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Queen City Hoops Player Previews: Kemba Walker

Kemba Walker has a lot of improving to do. He’s not an effective three-point shooter. Defensively, we saw him struggle to compete with the League’s elite point guards. His passing abilities still leave plenty to be desired. But yet, he is already the Bobcats best player and really their only valuable asset moving forward (pending the development of MKG and Zeller).

Why is he so valuable? First of all, his contract. Kemba is on the books for another two years at a below market rate of roughly $2.6 million this season and $3.3 million for the next. Technically the fourth year is a team option but unless they’re using the Denver Bronco’s fax machine that will be picked up in a heartbeat. The opposite can be said for the fifth year of the contract, a qualifying offer that calls for Mr. Walker to earn just north of $4.4 million. Assuming a deal is not worked out prior (which would be smart), he will kindly say no thank you and hit the open – though restricted – market. However, two more years at an economical rate is very valuable.

He can get to the rim. He needs to do a better job of finishing when he gets there (only Mike Conley and his teammate Ramon Sessions recorded a lower FG% at the rim last year among PG’s in the top ten of attempts/game), though he did make a dramatic improvement from his rookie season (.567 vs. .494). Most of the top PG’s in the game get to the rim incessantly unless they are knock down shooters who can compensate for playing primarily on the perimeter (think Deron Williams) or sport uncanny midrange games (Chris Paul). Getting into the paint not only creates high percentage shots for Kemba, it leads to quality attempts for his teammates – assuming he passes them the ball (more on this later).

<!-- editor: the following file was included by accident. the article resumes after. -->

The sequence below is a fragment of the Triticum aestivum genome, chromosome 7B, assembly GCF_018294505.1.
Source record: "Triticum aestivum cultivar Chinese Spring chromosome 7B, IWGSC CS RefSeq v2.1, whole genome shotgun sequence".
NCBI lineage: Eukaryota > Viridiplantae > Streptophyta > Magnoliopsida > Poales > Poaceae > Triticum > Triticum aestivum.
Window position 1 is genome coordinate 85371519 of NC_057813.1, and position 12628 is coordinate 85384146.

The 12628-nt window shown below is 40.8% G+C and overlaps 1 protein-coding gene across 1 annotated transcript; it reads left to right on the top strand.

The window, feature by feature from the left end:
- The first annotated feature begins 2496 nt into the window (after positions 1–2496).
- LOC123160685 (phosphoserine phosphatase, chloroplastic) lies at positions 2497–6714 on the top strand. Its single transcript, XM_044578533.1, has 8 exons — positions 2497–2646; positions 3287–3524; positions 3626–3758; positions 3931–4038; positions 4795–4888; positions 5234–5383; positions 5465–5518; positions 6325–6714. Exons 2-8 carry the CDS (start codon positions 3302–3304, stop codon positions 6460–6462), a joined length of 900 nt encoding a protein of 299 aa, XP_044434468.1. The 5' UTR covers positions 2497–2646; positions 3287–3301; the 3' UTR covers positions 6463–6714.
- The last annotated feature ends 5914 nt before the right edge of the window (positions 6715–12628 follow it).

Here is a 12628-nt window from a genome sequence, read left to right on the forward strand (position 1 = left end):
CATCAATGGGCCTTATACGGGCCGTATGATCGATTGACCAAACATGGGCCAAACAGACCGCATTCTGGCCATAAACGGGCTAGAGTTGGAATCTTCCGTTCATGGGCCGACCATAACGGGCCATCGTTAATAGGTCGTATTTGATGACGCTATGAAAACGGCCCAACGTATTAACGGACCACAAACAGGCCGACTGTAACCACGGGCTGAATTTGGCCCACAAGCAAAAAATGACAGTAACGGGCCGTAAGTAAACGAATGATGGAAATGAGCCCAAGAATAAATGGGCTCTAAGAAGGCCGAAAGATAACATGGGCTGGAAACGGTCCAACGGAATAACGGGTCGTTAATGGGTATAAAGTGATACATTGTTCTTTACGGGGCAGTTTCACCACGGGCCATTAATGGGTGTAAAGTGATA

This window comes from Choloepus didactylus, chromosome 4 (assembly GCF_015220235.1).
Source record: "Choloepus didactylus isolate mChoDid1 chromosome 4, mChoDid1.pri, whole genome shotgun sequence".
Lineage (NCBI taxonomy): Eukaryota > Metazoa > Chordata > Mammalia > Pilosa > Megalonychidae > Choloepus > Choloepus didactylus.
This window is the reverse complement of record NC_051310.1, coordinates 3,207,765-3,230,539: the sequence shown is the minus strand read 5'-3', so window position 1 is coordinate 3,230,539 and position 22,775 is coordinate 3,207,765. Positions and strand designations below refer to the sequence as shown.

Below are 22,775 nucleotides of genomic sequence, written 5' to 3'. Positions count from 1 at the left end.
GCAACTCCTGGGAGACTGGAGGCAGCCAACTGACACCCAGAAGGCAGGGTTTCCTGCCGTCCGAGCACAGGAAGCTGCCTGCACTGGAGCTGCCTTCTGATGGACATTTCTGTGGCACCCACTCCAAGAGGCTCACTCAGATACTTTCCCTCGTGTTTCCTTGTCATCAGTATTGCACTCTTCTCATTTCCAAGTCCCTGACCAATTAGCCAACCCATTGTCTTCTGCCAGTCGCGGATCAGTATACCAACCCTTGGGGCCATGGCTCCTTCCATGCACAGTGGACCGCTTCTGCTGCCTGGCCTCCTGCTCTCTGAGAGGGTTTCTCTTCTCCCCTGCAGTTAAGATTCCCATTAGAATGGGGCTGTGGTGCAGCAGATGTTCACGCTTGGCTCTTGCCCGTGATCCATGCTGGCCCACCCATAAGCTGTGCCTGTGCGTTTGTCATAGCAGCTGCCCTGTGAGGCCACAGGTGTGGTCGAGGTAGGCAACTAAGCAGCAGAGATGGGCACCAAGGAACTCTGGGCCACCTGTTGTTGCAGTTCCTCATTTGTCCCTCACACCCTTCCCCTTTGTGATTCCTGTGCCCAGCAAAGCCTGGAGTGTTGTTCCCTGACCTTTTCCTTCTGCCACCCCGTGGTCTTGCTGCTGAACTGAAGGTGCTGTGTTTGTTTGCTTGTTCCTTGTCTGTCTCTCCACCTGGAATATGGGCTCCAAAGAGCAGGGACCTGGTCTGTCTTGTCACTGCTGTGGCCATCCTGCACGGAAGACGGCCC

There are more attributes that make Kemba the most valuable Bobcat (hopefully sooner than later that won’t be an eye-roller), but there are just as many that need improving if he hopes to someday lead this franchise to the playoffs and beyond.

At this point in his career Kemba is clearly a score-first PG. Of the PG’s in the top fifteen of PER last season (Kemba finished 9th!), only Russell Westbrook, Kyrie Irving, and Tyreke Evans had an assist rate equal to or lower than Kemba Walker’s. One is an all-universe athlete, another is a ball-handling and off-the-dribble savant, and the other should not be a PG. Kemba must learn how to more effectively set up his teammates as too many of his possessions have ended up wasted on inefficient midrange attempts (4.9 per game at just over 41% from the field last season).

He has to improve defensively. As Zach Lowe (one of my favorites) often points out, the majority of PG’s struggle on the defensive end of the floor. They’re often outsized (particularly in situations that call for a switch) and burdened with a heavy workload on the offensive end. However, it doesn’t mean Kemba can’t improve, especially when it comes to team defense.

He also must improve from behind the arc. The Bobcats are already challenged from deep (see Henderson, Gerald and Kidd-Gilchrist, Michael) so it will be difficult for the Bobcats to compete if none of them improve in this area. Kemba will more than likely never be able to come off the dribble on the pick and roll a la Steve Nash and hit a three-pointer, but he can improve his ability to catch and shoot as well as his positioning on the floor (find the corner, Kemba) when his teammates are isolated and looking to drive and kick.

Will Kemba improve upon what are already his strengths and make strides in the way of his weaknesses? Probably not all of them this season. But if he finds a way to do so in at least a few of the areas mentioned above the team will see the difference on the court and the Bobcats front office will be looking to lock him up for the foreseeable future. When it comes down to it, that’s my projection for Kemba this year.